$140 billion in unpaid bills — and counting.
We’re paying higher prices and paying out of pocket more often for healthcare, from the most basic services to elective procedures. The sticker shock from statements that bluntly lay out the stark warning that “you may owe your provider” hundreds or thousands of dollars can have a negative impact on the continuum of care.
Alberto (Beto) Casellas, executive vice president and CEO of Synchrony Health and Wellness, told Karen Webster that healthcare financing and flexible payment options can help ensure that patients get access to the care they need in a timely and affordable fashion.
The conversation came against a backdrop where 36% of patients in a recent survey noted that a difficult-to-track or hard-to-understand billing process is an important reason they would switch healthcare providers.
A patient’s relationship with the healthcare provider and the billing process are inextricably linked. The data shows that patient and financial needs impact the overall healthcare experience and are a main consideration when making choices.
Out-of-pocket expenses are on the rise as third-party payors are paying less and less. Industry-wide estimates of $140 billion in unpaid expenses point to the fact that there’s an inability to plan ahead and to anticipate what the financial responsibility will be.
The surprises — unpleasant surprises that come with what we might term healthcare sticker shock — are due largely to a lack of transparency, and indeed an authenticity, around the payments experience.
Most people are aware that there’s a copay due when visiting a provider — but beyond that sure-fire obligation, health care payments and obligations are a black box. The result can have negative implications for an individual’s health (and for providers’ revenue streams).
As Casellas said, “Patients today are relying on that financial transparency to say ‘yes’ to a particular procedure.”
Shifting to Payments Choice
That $140 billion in outstanding payments is spurring companies to shift the way they think about payments’ place in the natural flow of healthcare — the bill is no longer simply presented as a paper or e-mailed statement weeks after the tooth is pulled or the surgery is done.
Casellas said ideally, would-be patients should be informed early in the treatment protocol — not too long after diagnosis and recommendation from the healthcare provider — how much a procedure is going to cost, how each component is billed and calculated, and ultimately, what will be due out of pocket.
To get to that level of transparency, Casellas said healthcare providers are partnering with third-party providers (Synchrony’s CareCredit included) to offer flexibility and a range of payment options to patients at the point of treatment so that they can make informed and budgeted decisions about care and its affordability.
There’s some level of education needed, Casellas noted, so the company has a team of employees in place that train providers to introduce these financial topics up front to patients, detailing what a monthly payment looks like, for example.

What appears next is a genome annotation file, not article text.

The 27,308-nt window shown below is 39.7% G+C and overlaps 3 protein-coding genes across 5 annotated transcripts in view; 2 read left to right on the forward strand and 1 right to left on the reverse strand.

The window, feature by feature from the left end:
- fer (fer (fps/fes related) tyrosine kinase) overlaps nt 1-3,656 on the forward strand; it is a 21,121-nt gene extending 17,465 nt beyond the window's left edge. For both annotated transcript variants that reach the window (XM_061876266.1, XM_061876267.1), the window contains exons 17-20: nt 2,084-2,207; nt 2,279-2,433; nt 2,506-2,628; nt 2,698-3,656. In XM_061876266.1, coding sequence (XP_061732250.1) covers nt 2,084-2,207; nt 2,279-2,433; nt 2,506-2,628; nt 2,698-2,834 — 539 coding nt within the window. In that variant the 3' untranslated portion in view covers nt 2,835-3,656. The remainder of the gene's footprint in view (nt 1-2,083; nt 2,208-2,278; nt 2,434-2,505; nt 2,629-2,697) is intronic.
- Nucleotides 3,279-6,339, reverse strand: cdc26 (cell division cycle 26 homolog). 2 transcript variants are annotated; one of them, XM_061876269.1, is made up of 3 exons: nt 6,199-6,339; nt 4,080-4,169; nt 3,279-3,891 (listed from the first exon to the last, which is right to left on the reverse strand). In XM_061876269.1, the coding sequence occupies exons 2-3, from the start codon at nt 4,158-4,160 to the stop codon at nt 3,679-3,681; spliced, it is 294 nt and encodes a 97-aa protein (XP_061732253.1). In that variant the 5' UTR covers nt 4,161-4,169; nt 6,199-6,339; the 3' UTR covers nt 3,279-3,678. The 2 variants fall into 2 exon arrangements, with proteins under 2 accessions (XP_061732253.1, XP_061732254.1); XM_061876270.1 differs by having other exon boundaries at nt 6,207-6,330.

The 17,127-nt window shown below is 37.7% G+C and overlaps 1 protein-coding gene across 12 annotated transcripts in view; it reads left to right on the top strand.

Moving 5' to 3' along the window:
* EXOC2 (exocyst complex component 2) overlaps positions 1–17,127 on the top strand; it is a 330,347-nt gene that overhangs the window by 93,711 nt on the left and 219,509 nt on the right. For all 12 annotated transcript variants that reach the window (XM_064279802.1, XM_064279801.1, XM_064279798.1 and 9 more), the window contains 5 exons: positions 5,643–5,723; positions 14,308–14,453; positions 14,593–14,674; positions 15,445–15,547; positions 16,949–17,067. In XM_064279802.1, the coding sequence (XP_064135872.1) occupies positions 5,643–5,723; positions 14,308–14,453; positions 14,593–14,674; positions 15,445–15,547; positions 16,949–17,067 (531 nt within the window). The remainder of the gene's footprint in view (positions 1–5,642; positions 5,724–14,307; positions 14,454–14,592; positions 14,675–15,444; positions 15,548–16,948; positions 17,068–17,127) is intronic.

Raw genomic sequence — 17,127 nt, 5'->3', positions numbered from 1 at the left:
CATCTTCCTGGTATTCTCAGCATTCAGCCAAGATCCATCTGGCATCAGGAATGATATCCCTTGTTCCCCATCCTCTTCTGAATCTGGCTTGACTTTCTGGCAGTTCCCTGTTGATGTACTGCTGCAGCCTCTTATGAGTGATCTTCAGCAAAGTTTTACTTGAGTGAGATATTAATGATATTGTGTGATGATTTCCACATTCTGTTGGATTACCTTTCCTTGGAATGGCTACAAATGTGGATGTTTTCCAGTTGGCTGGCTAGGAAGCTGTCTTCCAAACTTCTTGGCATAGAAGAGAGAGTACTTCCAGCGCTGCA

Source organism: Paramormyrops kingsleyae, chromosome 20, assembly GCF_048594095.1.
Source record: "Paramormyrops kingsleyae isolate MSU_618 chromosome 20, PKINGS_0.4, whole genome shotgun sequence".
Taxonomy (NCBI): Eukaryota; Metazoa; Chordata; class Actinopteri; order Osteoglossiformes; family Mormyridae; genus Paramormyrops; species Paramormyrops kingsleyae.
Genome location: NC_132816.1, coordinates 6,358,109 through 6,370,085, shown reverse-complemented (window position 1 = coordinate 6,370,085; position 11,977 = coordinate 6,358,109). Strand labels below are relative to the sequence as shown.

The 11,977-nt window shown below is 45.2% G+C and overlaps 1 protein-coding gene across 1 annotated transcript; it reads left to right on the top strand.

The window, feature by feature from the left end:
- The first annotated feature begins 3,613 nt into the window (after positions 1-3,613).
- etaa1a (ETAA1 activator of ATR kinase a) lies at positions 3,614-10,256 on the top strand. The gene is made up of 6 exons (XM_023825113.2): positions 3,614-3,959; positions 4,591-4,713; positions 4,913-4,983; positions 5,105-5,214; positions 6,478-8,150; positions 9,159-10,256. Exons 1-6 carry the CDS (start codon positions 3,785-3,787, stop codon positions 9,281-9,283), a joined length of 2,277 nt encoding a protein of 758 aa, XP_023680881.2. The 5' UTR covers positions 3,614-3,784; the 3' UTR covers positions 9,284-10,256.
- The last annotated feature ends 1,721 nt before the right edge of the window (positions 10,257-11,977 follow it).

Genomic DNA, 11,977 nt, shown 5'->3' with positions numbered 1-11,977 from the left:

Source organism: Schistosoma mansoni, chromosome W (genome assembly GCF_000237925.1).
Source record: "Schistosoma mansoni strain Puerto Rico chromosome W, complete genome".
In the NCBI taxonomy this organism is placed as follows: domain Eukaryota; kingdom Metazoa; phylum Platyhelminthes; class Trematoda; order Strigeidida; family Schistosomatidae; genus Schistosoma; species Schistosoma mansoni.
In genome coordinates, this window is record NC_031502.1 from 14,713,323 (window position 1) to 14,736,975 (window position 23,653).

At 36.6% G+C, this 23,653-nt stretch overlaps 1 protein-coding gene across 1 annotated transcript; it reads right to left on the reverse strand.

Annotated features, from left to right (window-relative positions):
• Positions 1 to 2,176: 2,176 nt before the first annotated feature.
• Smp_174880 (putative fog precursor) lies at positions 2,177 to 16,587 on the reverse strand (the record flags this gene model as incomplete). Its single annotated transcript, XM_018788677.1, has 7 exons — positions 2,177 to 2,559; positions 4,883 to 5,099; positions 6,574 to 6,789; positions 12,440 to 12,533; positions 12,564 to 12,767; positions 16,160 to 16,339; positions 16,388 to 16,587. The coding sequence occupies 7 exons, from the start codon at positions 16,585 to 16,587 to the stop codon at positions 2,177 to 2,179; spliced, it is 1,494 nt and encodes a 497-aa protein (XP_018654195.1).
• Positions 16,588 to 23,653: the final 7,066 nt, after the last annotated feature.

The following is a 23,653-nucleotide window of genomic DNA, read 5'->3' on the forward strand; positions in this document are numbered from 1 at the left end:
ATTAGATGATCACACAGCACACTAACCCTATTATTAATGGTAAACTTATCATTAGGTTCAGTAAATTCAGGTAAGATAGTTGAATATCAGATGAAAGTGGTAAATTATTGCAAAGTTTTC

We’re headed, then, towards an environment within healthcare where consumerism is taking hold — and patients, as a result, are seeing better levels of service. Streamlining payments would help fill in the gaps as individuals, especially in the age of the pandemic, have learned to log in to portals and get links and schedule appointments on devices.
Providers, Casellas said, are also aware that patients bear at least some responsibility for payment, and that offering several options (including credit or installment payments) can mean the difference between getting the procedure done or postponing it indefinitely.
The providers also benefit from shorter cash flow cycles, as measured from the time patients book appointments and sign on for procedures to the time that payments wind up in practitioners’ coffers. Having payments stretched out over several months works well, too, as those payments are akin to steady and predictable cash flow — sometimes in just a matter of days (not months).
These models remove the burdens of in-house financing and free up staff to work on other administrative tasks, rather than trying to collect from a slew of insurance companies. As for changes in payments timing, as many as nine out of 10 patients would like the option to pay before their visit.
In some cases, Casellas said, the patients relish the ability to pre-pay a bit of their healthcare costs when the appointment is booked (the waiting room is thus extended to the mobile device or even the parking lot before the patient walks in). Providers are beginning to embrace that flexibility, he said, where just a few years ago that would never have been the case.
As Casellas told Webster, “Bringing that conversation up front, having the comfort to be able to talk about the financial piece of the equation, the financial piece of care, is important. A good patient experience is ultimately going to become a good provider experience.”